Now let’s take a homeschooling turn with this discussion.  Many government education officials are of the opinion that children belong to the state and not the parents.  The state should be in control of the education and indoctrination of children.  Earlier this month, New Mexico sent a letter to all homeschooling parents insisting they ascribe to a set of rules dictated by the New Mexico Department of Education concerning curriculum.  In their letter they told parents they must comply, or the family would not be permitted to homeschool.  That is just the most recent example I have seen.  In the homeschooling association I work with, we have trouble with Lexington County school officials every year as they try to intimidate and make demands on South Carolina homeschoolers in their county.  No matter where you go, there will be government officials ready to deny or restrict your right to homeschool.  I am not saying that all government officials will do this, but there will be some.

As homeschool parents, we need to guard the sanctity of our home as both the school and refuge for our children. We should not allow Big Brother to gain any more access to our lives than they already have.   It is our responsibility to raise our children.  We want to teach them morals and character.  We want to be sure they learn true history, geography and science.  In Orwell’s book, he introduced the concept of “Newspeak” which essentially rewrote the history and redefined the key concepts in society in a way that ensured the government could fully control what people thought.  We can see these same trends occurring in our society today as history is ignored or distorted and through political correctness, terms are redefined in a way that totally changes their meaning.

Which finally brings me to my point.  Big Brother is watching.  And Big Brother wants to control the upbringing of your children. However, we are often our own worst enemies because we are sharing to the world a lot of personal and private information with our Facebook updates, out Instagram posts, endless texting with people we don’t even know.  Add to that, in many homes there is a new persona present named Alexa or Siri that is able to record everything that is going on in the house and share it over the internet.  We are Little Brother, surveilling our lives and distributing our surveillance footage everywhere around the world.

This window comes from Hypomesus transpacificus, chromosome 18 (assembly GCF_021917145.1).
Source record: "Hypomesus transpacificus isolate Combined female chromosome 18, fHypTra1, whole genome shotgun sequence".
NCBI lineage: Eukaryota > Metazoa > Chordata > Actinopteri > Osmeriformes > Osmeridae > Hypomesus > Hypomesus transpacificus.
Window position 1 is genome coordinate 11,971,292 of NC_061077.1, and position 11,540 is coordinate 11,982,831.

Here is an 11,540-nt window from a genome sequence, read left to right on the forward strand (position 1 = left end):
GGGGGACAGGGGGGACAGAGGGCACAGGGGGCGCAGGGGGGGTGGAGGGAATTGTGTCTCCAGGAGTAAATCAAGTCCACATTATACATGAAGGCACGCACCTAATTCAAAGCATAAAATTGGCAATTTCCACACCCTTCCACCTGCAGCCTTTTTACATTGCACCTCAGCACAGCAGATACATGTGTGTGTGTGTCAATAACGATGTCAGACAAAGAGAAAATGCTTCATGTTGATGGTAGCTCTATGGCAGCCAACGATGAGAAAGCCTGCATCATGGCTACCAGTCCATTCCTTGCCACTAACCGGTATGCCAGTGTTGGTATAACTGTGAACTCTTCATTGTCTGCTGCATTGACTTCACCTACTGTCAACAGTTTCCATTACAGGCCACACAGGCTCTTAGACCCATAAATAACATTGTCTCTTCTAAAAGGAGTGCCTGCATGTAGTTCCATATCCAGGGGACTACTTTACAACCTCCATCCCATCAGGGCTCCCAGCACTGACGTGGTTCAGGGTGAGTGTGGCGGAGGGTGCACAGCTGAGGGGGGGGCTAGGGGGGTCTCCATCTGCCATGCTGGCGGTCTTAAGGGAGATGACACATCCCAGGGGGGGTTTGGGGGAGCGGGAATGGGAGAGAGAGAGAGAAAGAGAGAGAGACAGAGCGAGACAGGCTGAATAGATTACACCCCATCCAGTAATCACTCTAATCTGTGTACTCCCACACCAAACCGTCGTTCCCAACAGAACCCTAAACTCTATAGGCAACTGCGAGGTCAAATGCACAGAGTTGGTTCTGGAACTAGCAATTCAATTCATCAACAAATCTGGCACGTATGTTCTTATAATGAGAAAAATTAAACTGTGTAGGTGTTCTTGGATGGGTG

So, mom and dad, it is time to step back and think about what information you want the world to know about you and your children.  Do they need to know that 4-year-old Tim is still not potty trained? Or that 6-year-old Sarah gets her letters confused? Or that 10-year-old Mark doesn’t like math?  Does the world need to know that you and your family will be at the zoo all day today?  Some homeschool families are almost perfect in every way, and some families have numerous struggles with each child.  Those families often benefit the most from homeschooling.  So, don’t be a Little Brother and surveil then inform on your family and friends who homeschool. I am not saying become Luddites and abandon technology, but be careful what you post, both the pictures and the text.  Because it is quite likely that Big Brother is out there, and he is watching you, or at least he is watching your social media sites.

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Mike Scruggs